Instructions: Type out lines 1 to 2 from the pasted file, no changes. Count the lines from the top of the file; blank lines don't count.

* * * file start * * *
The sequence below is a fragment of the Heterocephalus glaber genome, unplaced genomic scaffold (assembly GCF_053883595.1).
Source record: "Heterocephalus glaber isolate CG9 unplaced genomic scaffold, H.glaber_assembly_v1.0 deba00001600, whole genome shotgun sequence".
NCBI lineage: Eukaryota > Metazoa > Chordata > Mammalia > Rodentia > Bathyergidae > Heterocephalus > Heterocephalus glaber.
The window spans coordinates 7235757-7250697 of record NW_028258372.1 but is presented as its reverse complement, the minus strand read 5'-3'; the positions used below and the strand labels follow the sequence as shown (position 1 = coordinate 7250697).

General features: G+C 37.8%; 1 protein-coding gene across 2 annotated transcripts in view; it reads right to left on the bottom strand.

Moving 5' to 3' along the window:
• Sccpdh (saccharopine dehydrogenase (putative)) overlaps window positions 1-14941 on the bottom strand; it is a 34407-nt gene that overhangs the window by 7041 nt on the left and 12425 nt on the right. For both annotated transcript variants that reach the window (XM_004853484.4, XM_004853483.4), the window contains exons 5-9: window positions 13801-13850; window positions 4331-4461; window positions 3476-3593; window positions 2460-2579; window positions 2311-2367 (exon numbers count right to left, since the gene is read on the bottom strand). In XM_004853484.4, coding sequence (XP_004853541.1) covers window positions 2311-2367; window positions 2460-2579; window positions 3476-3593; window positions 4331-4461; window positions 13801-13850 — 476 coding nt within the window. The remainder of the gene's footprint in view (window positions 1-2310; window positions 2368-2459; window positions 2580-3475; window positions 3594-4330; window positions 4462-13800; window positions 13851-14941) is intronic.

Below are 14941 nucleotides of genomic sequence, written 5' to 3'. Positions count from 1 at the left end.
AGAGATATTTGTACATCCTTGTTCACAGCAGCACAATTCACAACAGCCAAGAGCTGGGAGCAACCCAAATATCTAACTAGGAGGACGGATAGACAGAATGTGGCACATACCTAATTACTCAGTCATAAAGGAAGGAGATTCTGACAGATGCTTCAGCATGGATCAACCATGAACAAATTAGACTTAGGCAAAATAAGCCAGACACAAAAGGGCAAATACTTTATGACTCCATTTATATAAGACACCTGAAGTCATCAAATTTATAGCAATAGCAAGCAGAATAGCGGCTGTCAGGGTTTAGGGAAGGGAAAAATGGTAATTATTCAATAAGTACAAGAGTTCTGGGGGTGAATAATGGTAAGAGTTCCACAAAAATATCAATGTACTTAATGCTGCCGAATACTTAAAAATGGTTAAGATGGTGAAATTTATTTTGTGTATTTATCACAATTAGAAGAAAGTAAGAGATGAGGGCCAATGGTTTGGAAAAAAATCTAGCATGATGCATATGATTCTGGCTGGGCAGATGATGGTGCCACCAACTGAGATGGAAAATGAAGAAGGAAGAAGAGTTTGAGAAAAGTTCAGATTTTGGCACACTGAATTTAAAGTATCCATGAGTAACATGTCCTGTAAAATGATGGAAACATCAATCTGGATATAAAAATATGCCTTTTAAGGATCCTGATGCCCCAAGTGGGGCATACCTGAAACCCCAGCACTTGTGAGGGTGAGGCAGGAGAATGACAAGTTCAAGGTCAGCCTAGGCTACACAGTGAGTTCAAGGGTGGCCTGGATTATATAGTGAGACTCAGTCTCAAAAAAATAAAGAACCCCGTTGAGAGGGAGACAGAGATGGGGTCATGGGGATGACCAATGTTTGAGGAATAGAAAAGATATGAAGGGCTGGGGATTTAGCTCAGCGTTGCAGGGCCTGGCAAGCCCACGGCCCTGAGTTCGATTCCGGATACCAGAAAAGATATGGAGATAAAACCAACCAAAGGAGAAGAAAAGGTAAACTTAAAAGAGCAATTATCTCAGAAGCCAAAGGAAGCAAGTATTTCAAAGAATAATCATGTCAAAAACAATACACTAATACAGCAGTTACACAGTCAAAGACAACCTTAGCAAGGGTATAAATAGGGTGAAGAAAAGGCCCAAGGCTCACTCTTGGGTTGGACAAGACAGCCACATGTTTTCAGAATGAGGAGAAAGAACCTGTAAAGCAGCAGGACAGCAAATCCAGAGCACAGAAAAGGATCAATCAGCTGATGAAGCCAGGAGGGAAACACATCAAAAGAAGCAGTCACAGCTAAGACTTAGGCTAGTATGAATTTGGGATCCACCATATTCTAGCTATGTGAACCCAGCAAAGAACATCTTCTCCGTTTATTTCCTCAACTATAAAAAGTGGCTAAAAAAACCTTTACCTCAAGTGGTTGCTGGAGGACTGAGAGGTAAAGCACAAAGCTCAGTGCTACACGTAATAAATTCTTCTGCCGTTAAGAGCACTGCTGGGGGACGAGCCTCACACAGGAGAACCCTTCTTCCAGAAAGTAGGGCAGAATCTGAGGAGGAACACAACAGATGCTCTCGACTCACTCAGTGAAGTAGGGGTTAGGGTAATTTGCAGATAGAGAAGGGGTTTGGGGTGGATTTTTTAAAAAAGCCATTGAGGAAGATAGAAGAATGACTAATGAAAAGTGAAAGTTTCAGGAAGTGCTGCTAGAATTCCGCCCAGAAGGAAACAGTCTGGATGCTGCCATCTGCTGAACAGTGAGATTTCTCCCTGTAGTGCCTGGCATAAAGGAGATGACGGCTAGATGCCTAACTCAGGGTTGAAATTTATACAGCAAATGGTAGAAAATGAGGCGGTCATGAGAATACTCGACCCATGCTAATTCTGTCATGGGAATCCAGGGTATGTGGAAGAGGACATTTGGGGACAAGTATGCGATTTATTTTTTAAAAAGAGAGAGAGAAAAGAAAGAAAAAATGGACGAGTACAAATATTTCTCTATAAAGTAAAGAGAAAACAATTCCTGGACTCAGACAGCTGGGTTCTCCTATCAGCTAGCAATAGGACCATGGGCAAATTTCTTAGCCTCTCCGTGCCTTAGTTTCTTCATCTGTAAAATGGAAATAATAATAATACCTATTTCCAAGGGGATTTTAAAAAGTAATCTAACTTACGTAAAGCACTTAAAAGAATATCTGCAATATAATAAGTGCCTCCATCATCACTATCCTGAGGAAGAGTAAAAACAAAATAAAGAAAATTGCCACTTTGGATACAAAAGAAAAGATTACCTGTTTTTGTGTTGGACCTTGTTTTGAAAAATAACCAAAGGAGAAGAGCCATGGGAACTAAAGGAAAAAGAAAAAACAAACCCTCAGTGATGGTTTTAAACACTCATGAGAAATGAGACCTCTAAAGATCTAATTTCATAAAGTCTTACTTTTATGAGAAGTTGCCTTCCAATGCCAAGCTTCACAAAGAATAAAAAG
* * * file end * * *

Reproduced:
The sequence below is a fragment of the Heterocephalus glaber genome, unplaced genomic scaffold (assembly GCF_053883595.1).
Source record: "Heterocephalus glaber isolate CG9 unplaced genomic scaffold, H.glaber_assembly_v1.0 deba00001600, whole genome shotgun sequence".